On Saturday (6th August) I posted my interview with UK crime novelist (who’s also dabbling in the horror genre) Matt Hilton. Before this went live I started reading his fourth Joe Hunter novel ‘Cut and run’ and although I’ve not finished it yet (I’m a snatch-time-to-read-when-I-can reader) I asked him some more questions about the book and the process of writing it. If you’ve not read part one part 1 yet you might like to do so first.
Morgen: Matt, as you know I’m reading ‘Cut and run’, and am about half-way through (started last weekend but the likes of work keeps getting in the way :)), so I’d like to ask you a few questions based on what I’ve read so far, if you don’t mind, and without giving too much away…‘Cut and run’ isn’t a term I’d really heard of before but Wikipedia tells me it’s a war / battle term. For me it also describes the main antagonist’s brutal tactics. Was it a title you chose or did your agent / publisher have an influence? How involved are you with your titles / covers?
Matt: Titles are always the most difficult part of writing the book for me. Something I have to consider is house style and brand. For each of my books I set a standard with a three-word title, and it has become expected of me to continue in the same vein. So basically I look for something that is short, concise and easily recalled and – forgive the cliché – but says exactly what’s in the tin.
Morgen: Absolutely forgiven, I use that one myself. 🙂
Matt: With Cut and Run I did choose it for its military connotation, but also for the act of cutting your losses and then disappearing, which is what Luke Rickard attempts to do. I’ve stayed with the three-word title for the other books in the series but have broken the something AND something mould with book six. I was in danger of having Joe Hunter in Fish and Chips, or Salt and Vinegar if I wasn’t careful.
Morgen: There’s a guy works down the chip shop swears he’s… sorry, couldn’t resist, although I wouldn’t mind having Joe at my local chippy. 🙂
Matt: My agent and editors all have in put to the titles, but we always choose one that keeps everyone happy (usually that means THE PUBLISHER).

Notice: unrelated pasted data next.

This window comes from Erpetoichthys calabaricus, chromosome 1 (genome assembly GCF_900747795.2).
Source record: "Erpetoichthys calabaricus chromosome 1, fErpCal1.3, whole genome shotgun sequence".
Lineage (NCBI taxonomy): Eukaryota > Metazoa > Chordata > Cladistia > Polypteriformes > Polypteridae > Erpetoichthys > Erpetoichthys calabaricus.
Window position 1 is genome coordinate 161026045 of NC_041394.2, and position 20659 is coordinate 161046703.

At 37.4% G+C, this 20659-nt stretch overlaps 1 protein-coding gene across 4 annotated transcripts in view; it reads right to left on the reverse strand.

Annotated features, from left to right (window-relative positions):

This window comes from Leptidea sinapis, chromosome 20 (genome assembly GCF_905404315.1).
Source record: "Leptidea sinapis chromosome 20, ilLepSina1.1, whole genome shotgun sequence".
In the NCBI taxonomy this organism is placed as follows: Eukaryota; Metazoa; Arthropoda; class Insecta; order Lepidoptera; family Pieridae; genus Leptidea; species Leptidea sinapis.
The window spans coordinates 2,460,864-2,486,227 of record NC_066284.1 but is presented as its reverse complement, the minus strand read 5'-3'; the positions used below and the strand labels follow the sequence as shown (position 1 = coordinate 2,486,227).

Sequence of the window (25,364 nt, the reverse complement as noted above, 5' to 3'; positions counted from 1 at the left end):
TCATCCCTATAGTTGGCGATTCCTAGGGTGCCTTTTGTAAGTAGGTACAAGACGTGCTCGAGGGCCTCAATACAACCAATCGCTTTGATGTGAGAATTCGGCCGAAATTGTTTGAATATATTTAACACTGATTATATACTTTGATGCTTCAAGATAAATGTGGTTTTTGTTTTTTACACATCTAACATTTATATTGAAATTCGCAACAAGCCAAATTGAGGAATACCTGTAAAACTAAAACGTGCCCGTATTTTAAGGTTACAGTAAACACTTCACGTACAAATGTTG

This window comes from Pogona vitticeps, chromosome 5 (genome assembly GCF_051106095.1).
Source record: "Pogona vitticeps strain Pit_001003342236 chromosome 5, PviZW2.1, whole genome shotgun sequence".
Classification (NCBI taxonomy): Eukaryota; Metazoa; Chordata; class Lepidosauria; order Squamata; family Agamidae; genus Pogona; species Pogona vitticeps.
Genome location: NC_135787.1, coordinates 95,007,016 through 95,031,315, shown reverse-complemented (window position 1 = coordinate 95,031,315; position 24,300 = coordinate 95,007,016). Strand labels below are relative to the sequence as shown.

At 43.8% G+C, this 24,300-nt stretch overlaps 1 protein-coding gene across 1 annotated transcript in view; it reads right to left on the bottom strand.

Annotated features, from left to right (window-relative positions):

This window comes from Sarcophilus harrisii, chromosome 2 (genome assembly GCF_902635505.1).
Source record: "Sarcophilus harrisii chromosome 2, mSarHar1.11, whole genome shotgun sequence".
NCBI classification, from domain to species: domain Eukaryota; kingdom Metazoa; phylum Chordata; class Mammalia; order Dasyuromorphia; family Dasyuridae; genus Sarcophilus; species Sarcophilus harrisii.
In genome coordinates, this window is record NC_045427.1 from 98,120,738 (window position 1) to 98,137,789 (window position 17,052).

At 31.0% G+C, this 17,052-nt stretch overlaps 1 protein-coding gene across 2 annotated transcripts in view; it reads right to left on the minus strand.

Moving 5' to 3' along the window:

Morgen: 🙂 You live in Britain and yet this seems to be really realistic America (although I must admit I’ve never been over the ‘pond’) – how do you make it authentic? Are all the Joe Hunter books set in the US?
Matt: With the exception of Dead Men’s Dust, Cut and Run and in a small part of the upcoming Dead Men’s Harvest, the action does take place in the USA. I chose to send Joe off to America because of the huge and diverse landscape on offer, plus the opportunities for action and adventure were much better than if I set the books here in the UK. We all accept a Hollywood idea of America (in the UK) where we can believe that incidents like those in the Joe Hunter books could happen. The suspension of disbelief factor is easier to overcome, when the books are set in a fantastical version of the USA. Much of the humour in the books comes from the fact that Joe is an Englishman abroad. So any mistakes there in are his and not mine.
Morgen: That’s true, I like that. 🙂
Matt: Seriously, though, I do research as I go and use Google Earth quite a lot. I like to add local flavour and idiosyncrasies and these can only be found by researching much deeper or by talking to the American people themselves. I have been to the US on a number of occasions now, and funnily enough find it to be very much a home from home. I do sometimes get into a muddle with my US editor who doesn’t always understand Joe’s British ways or his slang. I often have a chuckle to myself when receiving queries from America asking what exactly I mean by such terms as ‘Wind your neck in,’ and such like.
Morgen: I email a fellow Litopian Thomas Tyler (hi TT!) and every now and then he asks me what I mean by something – the latest was ‘jacket potato’ (potato cooked with its skin on – best done in the oven rather than microwave so the skin’s crispier… it’s only 8.30am but I could eat one now… sour cream, hot butter… mmm… Sorry, you were saying.
Matt: We both speak English, but it’s a totally different language that doesn’t always translate. I write Joe in a very ironic way, a bit tongue in cheek and self-deprecating, but to my American readers, they hear egotism. Odd.
Morgen: I think however you right two people will get different interpretation, I guess you know your character best so have to be true to him. Your book is packed with technicalities (without being too overwhelming), how much research did you have to do (do you do ongoing)? Which leads me perhaps to a dreaded question: have you ever received feedback from your readers pointing out inaccuracies – and was he/she right? 🙂